Charities across the borough are struggling to survive as figures show voluntary sector income has fallen by a third over the past five years.
Much of the blame for what is being dubbed a “crisis” for local charities is being pinned on Waltham Forest Council. A combination of funding cuts, lack of support services, and delays to a review of the sector, are cited as key factors in ongoing struggles for not-for-profit groups in the borough.
In December the closure was confirmed of two local charitable services; the Learning Disability Experience (LDX) in Wood Street, formerly known as Waltham Forest Mencap, and Russell Road Day Opportunities Service in Leyton, run by Scope. LDX has already shut down, while Scope’s day centre is due to close next month.
The future of several other not-for-profit organisations is also in doubt. An analysis of local voluntary sector finances by the Echo indicates charities in the borough have collectively seen their incomes plummet by 34 percent compared to 2010/11.
Helen Tredoux, chairman of Voluntary Action Waltham Forest (VAWF), said: “It’s not just about money, charities need support from the council as well. It usually takes six weeks for them to reply to an email.
“My main concern is once the voluntary sector infrastructure is gone, it’s difficult to replace. It will take 10 or 20 years to get it back. You can’t open a day centre overnight.
“I’m really worried the heart of the sector is disappearing. It’s an absolute crisis.”
Helen added that VAWF which provides support services for local charities, was itself in jeopardy as it waits to find out if council funding would continue beyond March.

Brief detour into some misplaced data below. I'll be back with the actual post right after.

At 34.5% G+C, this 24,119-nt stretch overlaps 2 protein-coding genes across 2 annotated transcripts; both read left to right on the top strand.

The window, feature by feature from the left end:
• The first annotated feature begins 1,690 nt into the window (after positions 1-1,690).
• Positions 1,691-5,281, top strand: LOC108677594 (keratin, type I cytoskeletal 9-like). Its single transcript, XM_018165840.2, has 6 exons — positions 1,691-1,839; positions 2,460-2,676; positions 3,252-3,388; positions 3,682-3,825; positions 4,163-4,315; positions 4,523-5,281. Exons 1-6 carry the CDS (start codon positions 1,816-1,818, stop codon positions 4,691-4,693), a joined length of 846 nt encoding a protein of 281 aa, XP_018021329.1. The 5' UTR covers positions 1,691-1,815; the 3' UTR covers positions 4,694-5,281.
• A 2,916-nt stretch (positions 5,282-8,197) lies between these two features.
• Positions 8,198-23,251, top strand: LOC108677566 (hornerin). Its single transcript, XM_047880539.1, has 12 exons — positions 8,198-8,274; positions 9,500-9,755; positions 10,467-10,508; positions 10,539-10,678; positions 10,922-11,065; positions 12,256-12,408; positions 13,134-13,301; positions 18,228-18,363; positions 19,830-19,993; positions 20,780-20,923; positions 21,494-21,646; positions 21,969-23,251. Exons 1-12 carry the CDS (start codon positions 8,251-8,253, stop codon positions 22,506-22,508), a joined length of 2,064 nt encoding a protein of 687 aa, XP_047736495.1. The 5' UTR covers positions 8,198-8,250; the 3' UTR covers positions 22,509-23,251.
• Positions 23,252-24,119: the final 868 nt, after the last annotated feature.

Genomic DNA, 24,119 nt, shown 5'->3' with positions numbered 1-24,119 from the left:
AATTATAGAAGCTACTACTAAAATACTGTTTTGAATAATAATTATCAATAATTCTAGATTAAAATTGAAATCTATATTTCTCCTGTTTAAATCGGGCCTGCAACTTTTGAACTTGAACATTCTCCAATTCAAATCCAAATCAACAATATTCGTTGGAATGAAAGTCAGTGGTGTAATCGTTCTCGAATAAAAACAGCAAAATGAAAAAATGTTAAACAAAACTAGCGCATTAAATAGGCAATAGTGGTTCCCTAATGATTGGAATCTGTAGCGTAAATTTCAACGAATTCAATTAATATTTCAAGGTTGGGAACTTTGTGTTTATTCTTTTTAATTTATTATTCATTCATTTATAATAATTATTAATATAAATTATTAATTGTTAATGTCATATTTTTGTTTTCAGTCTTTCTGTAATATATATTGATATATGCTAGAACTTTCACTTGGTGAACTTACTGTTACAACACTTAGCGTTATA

Waltham Forest Disability Resource Centre in Crownfield Road, Leytonstone, is also under threat. The centre for people with physical or learning disabilities has reduced its opening hours because of council funding cuts. Staff levels have fallen from eleven to two employees over the past three years.
Manager Peri Stanley told the Echo: “Our council funding was cut from £250,000, to £100,000, and then in April it was gone altogether.
“It’s part of a move to personalised budgets for disabled people, but many are deemed ineligible. We started charging for our services but less than a quarter of users have got these budgets, so some can no longer afford to come here.
“We used to have 300 regular users, now we have 180. We also used to pick people up from their front doors, but can no longer do that. And we’ve reduced opening hours.
“People still need our services, we can stop them feeling isolated and help them back into employment. We run zumba classes and games sessions, arts and crafts. If you are disabled you need these sorts of things – they come here to make friends.
“As LDX has gone, and Scope’s day centre is closing, the problem is urgent. People are going to be abandoned.”
Councillor Angie Bean, cabinet member for adult services, said in response: “Providers are increasingly receiving funding direct from service users, as local authorities provide people with personal budgets to spend on care.
“Government introduced personalised budgets in 2008, and we understand the impact changes are having on voluntary sector organisations, which play a hugely valuable role.
“This is why we continue to support voluntary sector services adjust – while ensuring funding is spent on services that provide best value for money for residents, making the most difference to their lives.”
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